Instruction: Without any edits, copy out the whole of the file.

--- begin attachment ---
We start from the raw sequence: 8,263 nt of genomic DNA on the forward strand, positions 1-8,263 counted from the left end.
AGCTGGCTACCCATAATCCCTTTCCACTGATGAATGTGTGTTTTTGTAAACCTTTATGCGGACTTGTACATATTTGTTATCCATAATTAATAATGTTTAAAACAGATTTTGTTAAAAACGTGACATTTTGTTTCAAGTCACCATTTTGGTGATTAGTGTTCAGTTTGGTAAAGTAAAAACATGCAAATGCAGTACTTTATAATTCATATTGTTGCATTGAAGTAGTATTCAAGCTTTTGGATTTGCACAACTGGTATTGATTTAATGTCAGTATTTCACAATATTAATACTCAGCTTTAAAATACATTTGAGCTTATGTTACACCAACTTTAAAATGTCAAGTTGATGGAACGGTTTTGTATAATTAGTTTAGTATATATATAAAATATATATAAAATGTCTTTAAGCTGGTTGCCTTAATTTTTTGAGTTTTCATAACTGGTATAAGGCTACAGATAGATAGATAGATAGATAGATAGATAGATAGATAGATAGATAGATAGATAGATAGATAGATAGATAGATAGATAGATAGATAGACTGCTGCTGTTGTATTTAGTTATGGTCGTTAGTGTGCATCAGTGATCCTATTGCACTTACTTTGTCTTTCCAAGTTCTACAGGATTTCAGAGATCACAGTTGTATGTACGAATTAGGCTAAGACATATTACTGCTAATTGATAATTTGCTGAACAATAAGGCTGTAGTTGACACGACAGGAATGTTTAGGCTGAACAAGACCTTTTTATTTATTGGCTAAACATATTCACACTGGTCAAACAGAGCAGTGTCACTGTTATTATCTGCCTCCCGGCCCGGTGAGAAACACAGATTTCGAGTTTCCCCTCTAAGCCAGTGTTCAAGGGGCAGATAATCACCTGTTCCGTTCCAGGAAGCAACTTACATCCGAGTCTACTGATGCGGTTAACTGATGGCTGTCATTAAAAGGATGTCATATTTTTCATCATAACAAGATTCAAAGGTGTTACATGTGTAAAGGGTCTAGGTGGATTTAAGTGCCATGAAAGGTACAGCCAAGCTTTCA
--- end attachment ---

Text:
We start from the raw sequence: 8,263 nt of genomic DNA on the forward strand, positions 1-8,263 counted from the left end.
AGCTGGCTACCCATAATCCCTTTCCACTGATGAATGTGTGTTTTTGTAAACCTTTATGCGGACTTGTACATATTTGTTATCCATAATTAATAATGTTTAAAACAGATTTTGTTAAAAACGTGACATTTTGTTTCAAGTCACCATTTTGGTGATTAGTGTTCAGTTTGGTAAAGTAAAAACATGCAAATGCAGTACTTTATAATTCATATTGTTGCATTGAAGTAGTATTCAAGCTTTTGGATTTGCACAACTGGTATTGATTTAATGTCAGTATTTCACAATATTAATACTCAGCTTTAAAATACATTTGAGCTTATGTTACACCAACTTTAAAATGTCAAGTTGATGGAACGGTTTTGTATAATTAGTTTAGTATATATATAAAATATATATAAAATGTCTTTAAGCTGGTTGCCTTAATTTTTTGAGTTTTCATAACTGGTATAAGGCTACAGATAGATAGATAGATAGATAGATAGATAGATAGATAGATAGATAGATAGATAGATAGATAGATAGATAGATAGATAGATAGATAGACTGCTGCTGTTGTATTTAGTTATGGTCGTTAGTGTGCATCAGTGATCCTATTGCACTTACTTTGTCTTTCCAAGTTCTACAGGATTTCAGAGATCACAGTTGTATGTACGAATTAGGCTAAGACATATTACTGCTAATTGATAATTTGCTGAACAATAAGGCTGTAGTTGACACGACAGGAATGTTTAGGCTGAACAAGACCTTTTTATTTATTGGCTAAACATATTCACACTGGTCAAACAGAGCAGTGTCACTGTTATTATCTGCCTCCCGGCCCGGTGAGAAACACAGATTTCGAGTTTCCCCTCTAAGCCAGTGTTCAAGGGGCAGATAATCACCTGTTCCGTTCCAGGAAGCAACTTACATCCGAGTCTACTGATGCGGTTAACTGATGGCTGTCATTAAAAGGATGTCATATTTTTCATCATAACAAGATTCAAAGGTGTTACATGTGTAAAGGGTCTAGGTGGATTTAAGTGCCATGAAAGGTACAGCCAAGCTTTCA